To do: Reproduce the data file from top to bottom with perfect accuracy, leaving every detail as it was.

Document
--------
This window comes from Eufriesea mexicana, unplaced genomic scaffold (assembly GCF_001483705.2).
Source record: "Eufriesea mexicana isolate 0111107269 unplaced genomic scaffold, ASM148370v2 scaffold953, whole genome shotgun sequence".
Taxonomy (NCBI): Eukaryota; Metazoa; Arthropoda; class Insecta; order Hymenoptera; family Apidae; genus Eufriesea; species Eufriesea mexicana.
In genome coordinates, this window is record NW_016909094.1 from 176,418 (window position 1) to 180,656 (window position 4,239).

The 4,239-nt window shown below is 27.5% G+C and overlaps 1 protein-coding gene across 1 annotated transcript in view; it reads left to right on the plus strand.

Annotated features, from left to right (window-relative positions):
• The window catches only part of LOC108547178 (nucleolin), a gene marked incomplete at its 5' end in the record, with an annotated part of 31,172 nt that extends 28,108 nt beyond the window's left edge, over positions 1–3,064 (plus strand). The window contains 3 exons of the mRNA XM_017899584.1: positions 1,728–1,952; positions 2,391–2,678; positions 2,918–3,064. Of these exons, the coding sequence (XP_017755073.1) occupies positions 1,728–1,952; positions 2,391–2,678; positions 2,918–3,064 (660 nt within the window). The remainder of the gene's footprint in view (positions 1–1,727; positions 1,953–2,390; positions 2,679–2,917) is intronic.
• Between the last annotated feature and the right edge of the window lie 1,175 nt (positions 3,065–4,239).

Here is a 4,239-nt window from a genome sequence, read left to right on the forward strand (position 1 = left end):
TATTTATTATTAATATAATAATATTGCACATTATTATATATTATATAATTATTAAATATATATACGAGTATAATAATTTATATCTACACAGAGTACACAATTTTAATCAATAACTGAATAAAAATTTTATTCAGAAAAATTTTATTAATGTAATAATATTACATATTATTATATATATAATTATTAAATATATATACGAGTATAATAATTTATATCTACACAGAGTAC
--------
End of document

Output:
This window comes from Eufriesea mexicana, unplaced genomic scaffold (assembly GCF_001483705.2).
Source record: "Eufriesea mexicana isolate 0111107269 unplaced genomic scaffold, ASM148370v2 scaffold953, whole genome shotgun sequence".
Taxonomy (NCBI): Eukaryota; Metazoa; Arthropoda; class Insecta; order Hymenoptera; family Apidae; genus Eufriesea; species Eufriesea mexicana.
In genome coordinates, this window is record NW_016909094.1 from 176,418 (window position 1) to 180,656 (window position 4,239).

The 4,239-nt window shown below is 27.5% G+C and overlaps 1 protein-coding gene across 1 annotated transcript in view; it reads left to right on the plus strand.

Annotated features, from left to right (window-relative positions):
• The window catches only part of LOC108547178 (nucleolin), a gene marked incomplete at its 5' end in the record, with an annotated part of 31,172 nt that extends 28,108 nt beyond the window's left edge, over positions 1–3,064 (plus strand). The window contains 3 exons of the mRNA XM_017899584.1: positions 1,728–1,952; positions 2,391–2,678; positions 2,918–3,064. Of these exons, the coding sequence (XP_017755073.1) occupies positions 1,728–1,952; positions 2,391–2,678; positions 2,918–3,064 (660 nt within the window). The remainder of the gene's footprint in view (positions 1–1,727; positions 1,953–2,390; positions 2,679–2,917) is intronic.
• Between the last annotated feature and the right edge of the window lie 1,175 nt (positions 3,065–4,239).

Here is a 4,239-nt window from a genome sequence, read left to right on the forward strand (position 1 = left end):
TATTTATTATTAATATAATAATATTGCACATTATTATATATTATATAATTATTAAATATATATACGAGTATAATAATTTATATCTACACAGAGTACACAATTTTAATCAATAACTGAATAAAAATTTTATTCAGAAAAATTTTATTAATGTAATAATATTACATATTATTATATATATAATTATTAAATATATATACGAGTATAATAATTTATATCTACACAGAGTAC